China has resorted to its old habit of stimulating the economy by allowing the Yuan weaken. But while the "remedy" has yet to work its wonders. The side effects, are already emerging—inflation is on the rise.
The People's Bank of China, China's central bank, ought to decide - support China's manufacturing or curb inflation.
What will the Chinese central bank do? And equally important, how will the dollar respond?
China's Central Bank: The Logic
In order for us to try and gauge the next move by China's central bank, we must delve first into the logic. In other words, what is the central bank considering? Now, that's not an easy undertaking, by any stretch of the imagination. Nevertheless, the task has turned a tiny bit simpler. Last month, in an interview with the Caixin Weekly, the Governor of the People's Bank of China, Zhou Xiaochuan, outlined the central bank's policy.
China's financial markets are caught in what some are calling "the perfect storm." It's been roughly six months since the situation dramatically escalated. As of yet, there are no signs of a calming sea.
Thus, there are more and more very vocal voices calling for China to enforce capital controls to save the Yuan. The intent is to keep the Chinese dragon from losing its balance.
Last Monday, the International Monetary Fund (IMF) endorsed the inclusion of the yuan in the fund's Special Drawing Rights (SDR) basket effective on Oct. 1, 2016. The Chinese currency has now joined the elite global currency club and will be the fifth member alongside the US dollar, the euro, the sterling and the Japanese yen.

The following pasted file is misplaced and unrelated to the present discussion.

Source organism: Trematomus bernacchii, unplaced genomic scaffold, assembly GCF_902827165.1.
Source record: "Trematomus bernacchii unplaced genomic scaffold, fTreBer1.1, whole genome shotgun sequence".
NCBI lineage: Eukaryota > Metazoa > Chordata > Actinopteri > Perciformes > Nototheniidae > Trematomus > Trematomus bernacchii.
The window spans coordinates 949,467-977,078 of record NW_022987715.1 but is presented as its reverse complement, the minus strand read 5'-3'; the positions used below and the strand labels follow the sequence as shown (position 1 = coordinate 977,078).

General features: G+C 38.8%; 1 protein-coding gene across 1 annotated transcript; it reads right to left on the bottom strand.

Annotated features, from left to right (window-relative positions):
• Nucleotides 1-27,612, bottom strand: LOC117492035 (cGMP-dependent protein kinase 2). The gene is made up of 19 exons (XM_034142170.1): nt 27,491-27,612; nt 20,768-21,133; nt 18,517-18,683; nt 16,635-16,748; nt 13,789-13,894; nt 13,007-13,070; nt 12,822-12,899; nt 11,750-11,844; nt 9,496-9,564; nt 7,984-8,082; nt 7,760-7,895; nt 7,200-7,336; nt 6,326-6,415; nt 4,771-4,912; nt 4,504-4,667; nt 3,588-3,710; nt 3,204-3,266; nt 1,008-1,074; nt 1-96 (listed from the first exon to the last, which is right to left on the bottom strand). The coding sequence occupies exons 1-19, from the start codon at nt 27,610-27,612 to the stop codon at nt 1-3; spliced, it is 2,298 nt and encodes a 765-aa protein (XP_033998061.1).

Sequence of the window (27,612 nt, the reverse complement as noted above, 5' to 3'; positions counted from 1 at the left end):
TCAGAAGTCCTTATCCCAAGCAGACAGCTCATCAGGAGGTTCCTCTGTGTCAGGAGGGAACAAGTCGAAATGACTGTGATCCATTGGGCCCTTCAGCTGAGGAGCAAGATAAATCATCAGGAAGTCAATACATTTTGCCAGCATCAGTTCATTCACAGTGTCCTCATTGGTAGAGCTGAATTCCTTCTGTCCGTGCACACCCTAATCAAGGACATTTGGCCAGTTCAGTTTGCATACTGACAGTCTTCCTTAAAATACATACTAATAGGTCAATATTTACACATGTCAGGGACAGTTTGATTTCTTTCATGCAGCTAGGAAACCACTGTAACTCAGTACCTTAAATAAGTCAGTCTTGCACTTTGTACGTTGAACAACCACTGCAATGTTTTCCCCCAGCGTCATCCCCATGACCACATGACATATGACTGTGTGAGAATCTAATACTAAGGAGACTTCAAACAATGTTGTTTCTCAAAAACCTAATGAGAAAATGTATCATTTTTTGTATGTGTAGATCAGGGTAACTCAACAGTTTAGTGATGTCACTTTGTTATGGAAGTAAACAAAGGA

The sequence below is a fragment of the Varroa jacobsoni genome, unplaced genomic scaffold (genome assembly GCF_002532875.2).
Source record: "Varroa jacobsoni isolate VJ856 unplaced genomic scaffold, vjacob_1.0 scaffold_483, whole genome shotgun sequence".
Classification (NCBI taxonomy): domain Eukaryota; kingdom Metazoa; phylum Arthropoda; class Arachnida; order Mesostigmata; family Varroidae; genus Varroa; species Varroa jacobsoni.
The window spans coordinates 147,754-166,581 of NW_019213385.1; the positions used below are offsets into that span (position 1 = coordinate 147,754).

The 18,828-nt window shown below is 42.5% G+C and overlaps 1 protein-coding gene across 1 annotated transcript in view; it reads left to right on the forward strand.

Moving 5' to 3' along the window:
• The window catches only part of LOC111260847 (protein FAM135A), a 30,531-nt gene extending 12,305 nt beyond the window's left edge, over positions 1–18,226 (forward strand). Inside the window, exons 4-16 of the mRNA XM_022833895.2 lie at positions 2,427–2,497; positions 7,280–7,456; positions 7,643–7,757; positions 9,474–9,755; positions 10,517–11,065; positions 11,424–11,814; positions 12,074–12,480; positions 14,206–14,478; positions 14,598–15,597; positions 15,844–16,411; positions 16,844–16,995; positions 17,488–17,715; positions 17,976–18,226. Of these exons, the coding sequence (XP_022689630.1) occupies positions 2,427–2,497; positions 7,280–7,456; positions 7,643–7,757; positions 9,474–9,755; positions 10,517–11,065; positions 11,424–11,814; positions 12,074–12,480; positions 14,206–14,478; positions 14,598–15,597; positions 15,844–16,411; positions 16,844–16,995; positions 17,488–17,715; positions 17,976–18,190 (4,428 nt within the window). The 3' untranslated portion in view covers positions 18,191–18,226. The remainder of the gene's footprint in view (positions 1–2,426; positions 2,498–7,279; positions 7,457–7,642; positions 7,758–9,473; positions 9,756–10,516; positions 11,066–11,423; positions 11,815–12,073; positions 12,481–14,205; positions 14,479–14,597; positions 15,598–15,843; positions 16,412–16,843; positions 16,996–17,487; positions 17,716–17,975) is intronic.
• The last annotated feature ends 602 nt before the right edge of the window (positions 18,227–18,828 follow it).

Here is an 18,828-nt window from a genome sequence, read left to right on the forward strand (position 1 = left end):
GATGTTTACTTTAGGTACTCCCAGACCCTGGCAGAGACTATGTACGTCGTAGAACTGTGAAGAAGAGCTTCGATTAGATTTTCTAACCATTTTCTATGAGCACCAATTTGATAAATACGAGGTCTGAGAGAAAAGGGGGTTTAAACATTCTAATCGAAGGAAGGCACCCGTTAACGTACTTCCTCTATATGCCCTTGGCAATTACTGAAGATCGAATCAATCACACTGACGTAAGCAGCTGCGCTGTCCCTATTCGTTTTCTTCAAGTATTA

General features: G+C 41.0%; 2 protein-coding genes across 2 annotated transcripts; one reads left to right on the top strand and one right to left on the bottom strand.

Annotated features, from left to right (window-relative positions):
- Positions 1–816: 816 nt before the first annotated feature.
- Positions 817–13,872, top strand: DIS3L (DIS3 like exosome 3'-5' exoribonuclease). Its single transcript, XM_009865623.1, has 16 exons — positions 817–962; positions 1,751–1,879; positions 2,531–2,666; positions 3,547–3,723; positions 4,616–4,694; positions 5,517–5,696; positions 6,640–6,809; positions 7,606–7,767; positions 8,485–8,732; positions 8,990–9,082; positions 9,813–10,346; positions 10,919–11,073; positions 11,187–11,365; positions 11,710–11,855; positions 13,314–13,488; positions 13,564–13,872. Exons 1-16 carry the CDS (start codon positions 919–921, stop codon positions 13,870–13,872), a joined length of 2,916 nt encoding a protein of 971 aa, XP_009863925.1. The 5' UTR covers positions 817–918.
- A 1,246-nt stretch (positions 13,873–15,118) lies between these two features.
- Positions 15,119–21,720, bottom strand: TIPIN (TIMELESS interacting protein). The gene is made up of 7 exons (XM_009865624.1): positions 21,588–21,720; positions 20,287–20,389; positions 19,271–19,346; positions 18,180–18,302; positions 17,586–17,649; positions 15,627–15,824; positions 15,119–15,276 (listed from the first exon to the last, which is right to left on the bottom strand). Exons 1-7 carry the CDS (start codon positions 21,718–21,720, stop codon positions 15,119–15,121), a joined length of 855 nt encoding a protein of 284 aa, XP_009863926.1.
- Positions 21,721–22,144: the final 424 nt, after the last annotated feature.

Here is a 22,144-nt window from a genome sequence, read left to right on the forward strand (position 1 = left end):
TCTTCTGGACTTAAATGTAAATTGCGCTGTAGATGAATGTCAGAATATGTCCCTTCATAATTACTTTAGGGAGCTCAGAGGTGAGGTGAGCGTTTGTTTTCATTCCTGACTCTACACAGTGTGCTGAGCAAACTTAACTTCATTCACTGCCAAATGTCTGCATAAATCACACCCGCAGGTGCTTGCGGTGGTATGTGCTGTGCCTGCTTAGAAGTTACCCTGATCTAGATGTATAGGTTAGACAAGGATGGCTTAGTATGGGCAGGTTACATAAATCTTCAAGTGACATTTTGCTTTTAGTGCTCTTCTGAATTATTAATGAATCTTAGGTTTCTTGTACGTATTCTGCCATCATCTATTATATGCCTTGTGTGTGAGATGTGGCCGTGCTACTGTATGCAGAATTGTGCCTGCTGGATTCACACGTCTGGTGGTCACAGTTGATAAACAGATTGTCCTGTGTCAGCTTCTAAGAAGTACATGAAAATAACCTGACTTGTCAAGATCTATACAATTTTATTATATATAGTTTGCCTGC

Beijing has long hoped that the renminbi (another name for Chinese currency) would enter the privileged short list of world currencies, and it finally succeeded last week. But, first and foremost they are celebrating a political victory.
Some experts doubted that the yuan could be judged as "freely usable," which is the main criteria for inclusion to the SDR, but the reality proves that the stronger one is right despite such obvious contradictions as tight currency control and shares sale ban. Continue reading ""Enter The Dragon" Starring … Gold"→
China's economy is slowing. Its stock market began to crash back in July. And the volatility rocking financial markets has been widely linked to the recent yuan devaluations by China's central bank.
"Surprise" has been a common word used by investors and financial pundits to describe the devaluation -- as in, "China's central bank surprise devaluation of yuan."
But what if we told you it wasn't a surprise -- it was in fact an expected event?
Below are three excerpts from analysis that EWI's own Chris Carolan published in his Sun-Tue-Thu Asian-Pacific Short Term Update on July 30 (several days before China's central bank first move to devalue the yuan against the U.S. dollar), then on Aug. 9 and Aug.11 (bold added).
The Fed rate decision is approaching quickly. Will the Fed choose to ignore the headline inflation figure and China's woes and decide to press on with a rate hike this month? No one really knows what they'll decide. One might conclude then, that if the Fed rate decision is a guessing game, so is the Dollar, right? Wrong! In fact, the Fed rate decision could be one of the best times to pile on to the Dollar and buy it cheap.
Fed Rate Hike Not Priced In
With all that talk of a Fed rate hike it might seem that a Fed rate hike is now priced in. But that's not the case. As the data from the CME Fed Fund futures prices, the market sees only a 25% chance for the Fed to raise rates this September. And that could explain why the Dollar Index took a dip over the past weeks.
But here's where it gets really interesting. When we move forward on the calendar and examine the probability of a rate hike by December, the likelihood jumps to 59%. If we continue to move on into March 2016, that probability jumps to 77%. That means markets are almost certain that the Fed will raise rates at least once in the coming two quarters. Continue reading "Fed Rate Decision: Buy the Dollar on the Dips"→